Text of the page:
Pueblo Bonito is well-known for the thorough training of all our staff. For the wine and beverage service, we train and prepare our staff members for the diverse tasks that enable them to know the wine, the drinks and the gastronomy. It’s a continuous development. The other part of our training is directly focused on service and guest satisfaction, making sure that every staff member goes out of his or her way to make every guest experience extraordinary.

What are the goals of Pueblo Bonito’s wine program?

Our goal is to consolidate ourselves in Los Cabos as the number one promoter of Mexican wines, sustainable and diverse, promoting and positioning the singularity of origin and contributing to the development of the wine sector as a whole.

Do any of the Los Cabos-based Pueblo Bonito resorts host regular wine tastings or tequila and mezcal related events? If so, are they restricted to resort guests, or open to the general public? How can people find out more about them?

We do offer regular wine tastings and mixology sessions at the resorts for our guests. We promote these mostly through the Pueblo Bonito app and our Facebook page. We receive a lot of interest in learning experiences like these, which really offer our guests a way to connect and to learn more about the area and the country they are visiting.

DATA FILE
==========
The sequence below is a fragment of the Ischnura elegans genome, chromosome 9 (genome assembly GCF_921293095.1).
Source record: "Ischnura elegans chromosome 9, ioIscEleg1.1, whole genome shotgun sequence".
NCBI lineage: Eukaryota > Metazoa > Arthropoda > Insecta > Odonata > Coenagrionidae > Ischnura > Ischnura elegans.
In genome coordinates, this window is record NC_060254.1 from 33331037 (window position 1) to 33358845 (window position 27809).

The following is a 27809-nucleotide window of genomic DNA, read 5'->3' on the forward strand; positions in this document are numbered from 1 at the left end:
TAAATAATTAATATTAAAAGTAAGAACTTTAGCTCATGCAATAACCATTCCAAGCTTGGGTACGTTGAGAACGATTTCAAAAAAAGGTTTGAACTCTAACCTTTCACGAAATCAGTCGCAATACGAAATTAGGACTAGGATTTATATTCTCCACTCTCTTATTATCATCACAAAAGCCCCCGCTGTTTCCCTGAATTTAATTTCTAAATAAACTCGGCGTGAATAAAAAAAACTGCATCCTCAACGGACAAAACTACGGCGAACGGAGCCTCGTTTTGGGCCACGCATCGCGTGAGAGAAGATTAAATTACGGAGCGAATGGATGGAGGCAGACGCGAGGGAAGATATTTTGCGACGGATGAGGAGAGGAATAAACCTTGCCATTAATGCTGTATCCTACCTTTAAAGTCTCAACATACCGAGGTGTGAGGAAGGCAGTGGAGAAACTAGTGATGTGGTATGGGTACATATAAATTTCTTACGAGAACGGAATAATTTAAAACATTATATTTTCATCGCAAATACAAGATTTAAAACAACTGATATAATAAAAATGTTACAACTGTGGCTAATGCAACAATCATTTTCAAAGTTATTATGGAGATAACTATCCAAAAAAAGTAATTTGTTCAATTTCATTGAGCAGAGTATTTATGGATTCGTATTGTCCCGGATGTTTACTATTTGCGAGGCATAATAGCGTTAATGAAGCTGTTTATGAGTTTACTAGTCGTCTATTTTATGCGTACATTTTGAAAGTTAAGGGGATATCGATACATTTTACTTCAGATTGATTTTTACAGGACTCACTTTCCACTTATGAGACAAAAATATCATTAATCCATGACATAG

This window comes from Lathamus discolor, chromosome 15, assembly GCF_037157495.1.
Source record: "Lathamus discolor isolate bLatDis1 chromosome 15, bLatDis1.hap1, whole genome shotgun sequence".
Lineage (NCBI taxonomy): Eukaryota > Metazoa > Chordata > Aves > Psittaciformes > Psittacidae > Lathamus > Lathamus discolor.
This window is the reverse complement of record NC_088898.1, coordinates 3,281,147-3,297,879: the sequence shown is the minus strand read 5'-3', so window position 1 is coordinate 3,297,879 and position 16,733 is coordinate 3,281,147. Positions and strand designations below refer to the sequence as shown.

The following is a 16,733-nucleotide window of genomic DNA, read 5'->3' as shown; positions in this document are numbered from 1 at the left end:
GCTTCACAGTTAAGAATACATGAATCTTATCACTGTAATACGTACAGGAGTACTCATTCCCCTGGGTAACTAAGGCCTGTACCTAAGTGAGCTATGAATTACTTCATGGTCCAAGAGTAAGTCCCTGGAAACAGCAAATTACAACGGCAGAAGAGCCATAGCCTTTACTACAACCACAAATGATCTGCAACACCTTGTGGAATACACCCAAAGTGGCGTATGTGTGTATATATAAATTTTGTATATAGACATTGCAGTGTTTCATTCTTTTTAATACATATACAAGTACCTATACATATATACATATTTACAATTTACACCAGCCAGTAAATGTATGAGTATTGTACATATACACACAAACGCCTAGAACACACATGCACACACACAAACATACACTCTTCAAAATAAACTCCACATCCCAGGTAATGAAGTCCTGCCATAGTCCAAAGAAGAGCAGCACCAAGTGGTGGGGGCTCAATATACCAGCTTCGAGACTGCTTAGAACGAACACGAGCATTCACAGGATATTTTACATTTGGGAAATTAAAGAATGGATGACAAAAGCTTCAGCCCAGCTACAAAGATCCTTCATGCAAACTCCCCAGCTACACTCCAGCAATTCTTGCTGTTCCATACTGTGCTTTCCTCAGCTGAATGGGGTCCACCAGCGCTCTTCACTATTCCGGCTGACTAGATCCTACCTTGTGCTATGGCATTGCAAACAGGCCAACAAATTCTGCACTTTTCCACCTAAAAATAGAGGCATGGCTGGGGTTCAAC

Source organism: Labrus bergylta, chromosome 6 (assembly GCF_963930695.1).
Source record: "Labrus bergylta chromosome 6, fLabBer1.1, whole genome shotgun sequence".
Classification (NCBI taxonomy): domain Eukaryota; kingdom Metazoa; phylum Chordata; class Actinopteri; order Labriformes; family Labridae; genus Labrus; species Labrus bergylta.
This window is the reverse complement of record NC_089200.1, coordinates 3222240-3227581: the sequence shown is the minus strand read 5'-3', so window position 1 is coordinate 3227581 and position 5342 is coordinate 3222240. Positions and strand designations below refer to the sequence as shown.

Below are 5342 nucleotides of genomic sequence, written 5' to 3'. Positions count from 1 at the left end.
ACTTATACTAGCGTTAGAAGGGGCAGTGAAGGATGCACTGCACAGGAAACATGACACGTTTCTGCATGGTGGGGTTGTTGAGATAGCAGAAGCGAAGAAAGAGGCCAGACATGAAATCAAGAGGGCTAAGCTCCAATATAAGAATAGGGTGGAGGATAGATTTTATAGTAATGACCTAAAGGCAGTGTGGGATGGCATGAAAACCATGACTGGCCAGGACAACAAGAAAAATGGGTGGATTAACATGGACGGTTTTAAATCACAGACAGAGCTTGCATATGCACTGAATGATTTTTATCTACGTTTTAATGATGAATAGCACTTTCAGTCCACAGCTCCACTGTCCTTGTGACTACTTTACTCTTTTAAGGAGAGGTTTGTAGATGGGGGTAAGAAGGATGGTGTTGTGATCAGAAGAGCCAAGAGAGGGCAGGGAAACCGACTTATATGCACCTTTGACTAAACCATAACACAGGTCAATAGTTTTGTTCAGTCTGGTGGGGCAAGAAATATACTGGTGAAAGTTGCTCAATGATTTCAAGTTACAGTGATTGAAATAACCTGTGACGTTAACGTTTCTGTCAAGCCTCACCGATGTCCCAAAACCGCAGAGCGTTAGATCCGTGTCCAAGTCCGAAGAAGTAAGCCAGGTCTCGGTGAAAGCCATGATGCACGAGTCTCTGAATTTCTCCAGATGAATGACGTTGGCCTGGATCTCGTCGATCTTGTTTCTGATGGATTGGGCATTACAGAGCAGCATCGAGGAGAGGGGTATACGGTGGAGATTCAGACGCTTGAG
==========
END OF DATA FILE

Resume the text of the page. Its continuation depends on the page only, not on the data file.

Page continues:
What is the most enjoyable part of your job?

The sommelier is a person who creates unique experiences. We have to understand the trends of the market, the wine world and gastronomy and how to interpret them all, in order to transmit them for the enjoyment of our clients.  That is the most pleasant part of my profession.

What’s next on the wine front at Pueblo Bonito?

Our growth strategy is based on three fundamental bases: Diversity, Quality and Image. To select a variety of wines of high quality, in terms of strains and styles, of geographical diversity, of climates and soils united to innovation. We believe that these attributes represent the most crucial elements to obtaining competitive advantage.

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Saludos from Co-Founders…

Chris Sands – Writer  and Michael Mattos